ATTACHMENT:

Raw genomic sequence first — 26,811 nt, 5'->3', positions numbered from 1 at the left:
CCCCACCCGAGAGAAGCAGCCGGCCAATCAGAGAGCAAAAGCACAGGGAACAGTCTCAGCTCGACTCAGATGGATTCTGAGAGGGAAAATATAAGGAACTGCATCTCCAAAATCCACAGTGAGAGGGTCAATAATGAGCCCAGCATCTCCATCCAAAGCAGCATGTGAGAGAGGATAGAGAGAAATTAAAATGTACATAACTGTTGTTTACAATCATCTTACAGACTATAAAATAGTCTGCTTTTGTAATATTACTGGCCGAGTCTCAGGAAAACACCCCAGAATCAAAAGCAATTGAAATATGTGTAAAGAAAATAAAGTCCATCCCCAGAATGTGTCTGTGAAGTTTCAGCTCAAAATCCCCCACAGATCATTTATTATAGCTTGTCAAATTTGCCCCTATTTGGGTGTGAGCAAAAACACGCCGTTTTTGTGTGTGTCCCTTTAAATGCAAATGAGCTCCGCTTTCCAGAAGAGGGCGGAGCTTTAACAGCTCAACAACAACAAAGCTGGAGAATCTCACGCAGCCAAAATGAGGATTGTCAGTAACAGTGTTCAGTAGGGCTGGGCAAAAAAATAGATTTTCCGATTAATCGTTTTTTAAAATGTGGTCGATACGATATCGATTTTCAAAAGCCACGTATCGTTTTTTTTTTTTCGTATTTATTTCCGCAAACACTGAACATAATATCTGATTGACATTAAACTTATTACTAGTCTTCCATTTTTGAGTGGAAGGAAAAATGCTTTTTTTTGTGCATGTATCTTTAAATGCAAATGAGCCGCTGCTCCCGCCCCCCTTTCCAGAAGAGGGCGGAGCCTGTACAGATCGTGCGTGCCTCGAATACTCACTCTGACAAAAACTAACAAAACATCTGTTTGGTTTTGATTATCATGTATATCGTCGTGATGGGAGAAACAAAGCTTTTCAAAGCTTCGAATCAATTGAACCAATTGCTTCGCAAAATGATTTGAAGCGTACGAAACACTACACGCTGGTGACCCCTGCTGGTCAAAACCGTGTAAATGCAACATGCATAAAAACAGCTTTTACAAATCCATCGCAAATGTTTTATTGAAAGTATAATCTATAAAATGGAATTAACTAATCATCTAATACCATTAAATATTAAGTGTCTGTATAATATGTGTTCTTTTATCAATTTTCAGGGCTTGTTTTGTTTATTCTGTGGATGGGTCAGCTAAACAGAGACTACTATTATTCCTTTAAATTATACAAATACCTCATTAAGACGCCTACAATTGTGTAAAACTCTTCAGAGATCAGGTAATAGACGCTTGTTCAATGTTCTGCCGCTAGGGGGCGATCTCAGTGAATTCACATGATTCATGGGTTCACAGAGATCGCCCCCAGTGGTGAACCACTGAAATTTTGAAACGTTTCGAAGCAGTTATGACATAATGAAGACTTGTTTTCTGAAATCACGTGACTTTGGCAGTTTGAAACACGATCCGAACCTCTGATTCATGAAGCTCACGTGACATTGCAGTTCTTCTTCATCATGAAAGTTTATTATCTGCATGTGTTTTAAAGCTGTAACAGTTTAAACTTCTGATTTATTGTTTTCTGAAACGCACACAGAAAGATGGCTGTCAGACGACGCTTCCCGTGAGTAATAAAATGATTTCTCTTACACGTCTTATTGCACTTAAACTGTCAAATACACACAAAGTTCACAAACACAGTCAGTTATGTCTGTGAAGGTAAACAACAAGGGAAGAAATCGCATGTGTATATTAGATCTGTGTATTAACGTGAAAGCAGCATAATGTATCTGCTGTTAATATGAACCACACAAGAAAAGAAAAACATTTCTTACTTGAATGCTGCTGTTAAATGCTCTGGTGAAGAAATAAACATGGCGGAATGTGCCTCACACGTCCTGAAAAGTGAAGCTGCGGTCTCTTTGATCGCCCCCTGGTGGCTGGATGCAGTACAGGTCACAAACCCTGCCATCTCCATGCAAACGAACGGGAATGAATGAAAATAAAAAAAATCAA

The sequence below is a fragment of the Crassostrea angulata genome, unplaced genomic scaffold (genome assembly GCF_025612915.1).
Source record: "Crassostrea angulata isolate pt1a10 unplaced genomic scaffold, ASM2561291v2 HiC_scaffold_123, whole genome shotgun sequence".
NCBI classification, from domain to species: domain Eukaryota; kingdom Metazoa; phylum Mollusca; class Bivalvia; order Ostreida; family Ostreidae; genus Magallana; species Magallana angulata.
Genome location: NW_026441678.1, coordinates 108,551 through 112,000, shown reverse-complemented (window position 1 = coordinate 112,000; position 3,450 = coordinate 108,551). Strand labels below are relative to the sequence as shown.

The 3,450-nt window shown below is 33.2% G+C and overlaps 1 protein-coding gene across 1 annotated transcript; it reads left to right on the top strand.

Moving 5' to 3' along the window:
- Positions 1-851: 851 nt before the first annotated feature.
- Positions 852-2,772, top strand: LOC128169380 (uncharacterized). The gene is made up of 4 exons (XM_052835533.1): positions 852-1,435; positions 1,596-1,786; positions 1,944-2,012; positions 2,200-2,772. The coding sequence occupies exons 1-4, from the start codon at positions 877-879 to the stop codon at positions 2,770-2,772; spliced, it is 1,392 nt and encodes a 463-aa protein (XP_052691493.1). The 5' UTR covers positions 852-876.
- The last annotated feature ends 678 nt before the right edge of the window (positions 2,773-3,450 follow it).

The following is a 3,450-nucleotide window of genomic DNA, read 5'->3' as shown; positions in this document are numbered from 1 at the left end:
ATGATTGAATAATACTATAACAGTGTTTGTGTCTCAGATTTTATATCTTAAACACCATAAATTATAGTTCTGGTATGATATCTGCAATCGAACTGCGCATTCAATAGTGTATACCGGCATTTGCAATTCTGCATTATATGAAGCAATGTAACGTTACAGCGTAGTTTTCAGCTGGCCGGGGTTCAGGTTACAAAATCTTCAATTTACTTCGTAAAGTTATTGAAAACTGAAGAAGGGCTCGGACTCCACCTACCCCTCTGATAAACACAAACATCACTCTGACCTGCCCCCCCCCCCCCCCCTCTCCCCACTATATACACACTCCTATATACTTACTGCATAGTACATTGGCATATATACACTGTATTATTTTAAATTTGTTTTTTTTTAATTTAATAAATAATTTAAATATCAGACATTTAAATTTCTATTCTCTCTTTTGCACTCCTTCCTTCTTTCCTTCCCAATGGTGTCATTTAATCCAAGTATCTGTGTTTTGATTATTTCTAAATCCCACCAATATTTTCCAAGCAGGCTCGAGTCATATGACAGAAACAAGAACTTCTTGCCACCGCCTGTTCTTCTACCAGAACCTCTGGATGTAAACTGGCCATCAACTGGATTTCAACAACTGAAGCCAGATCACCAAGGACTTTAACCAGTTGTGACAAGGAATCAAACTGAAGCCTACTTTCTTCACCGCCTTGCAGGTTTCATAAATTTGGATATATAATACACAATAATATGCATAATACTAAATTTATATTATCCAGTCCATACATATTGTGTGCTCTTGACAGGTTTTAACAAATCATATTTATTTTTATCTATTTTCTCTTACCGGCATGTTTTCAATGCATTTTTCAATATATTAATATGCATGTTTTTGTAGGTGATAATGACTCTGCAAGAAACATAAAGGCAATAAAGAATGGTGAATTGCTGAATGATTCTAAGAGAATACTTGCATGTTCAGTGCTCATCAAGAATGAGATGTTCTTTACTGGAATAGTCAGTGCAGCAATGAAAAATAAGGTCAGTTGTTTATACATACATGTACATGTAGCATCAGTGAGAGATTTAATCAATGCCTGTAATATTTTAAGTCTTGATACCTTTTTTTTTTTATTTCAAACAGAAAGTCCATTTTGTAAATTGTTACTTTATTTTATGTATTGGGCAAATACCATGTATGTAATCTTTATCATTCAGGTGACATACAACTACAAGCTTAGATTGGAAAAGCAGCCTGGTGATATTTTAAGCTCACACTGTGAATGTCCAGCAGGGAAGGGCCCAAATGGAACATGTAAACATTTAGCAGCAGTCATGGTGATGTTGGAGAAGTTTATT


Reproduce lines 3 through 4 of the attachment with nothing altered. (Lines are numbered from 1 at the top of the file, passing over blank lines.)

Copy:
The sequence below is a fragment of the Crassostrea angulata genome, unplaced genomic scaffold (genome assembly GCF_025612915.1).
Source record: "Crassostrea angulata isolate pt1a10 unplaced genomic scaffold, ASM2561291v2 HiC_scaffold_123, whole genome shotgun sequence".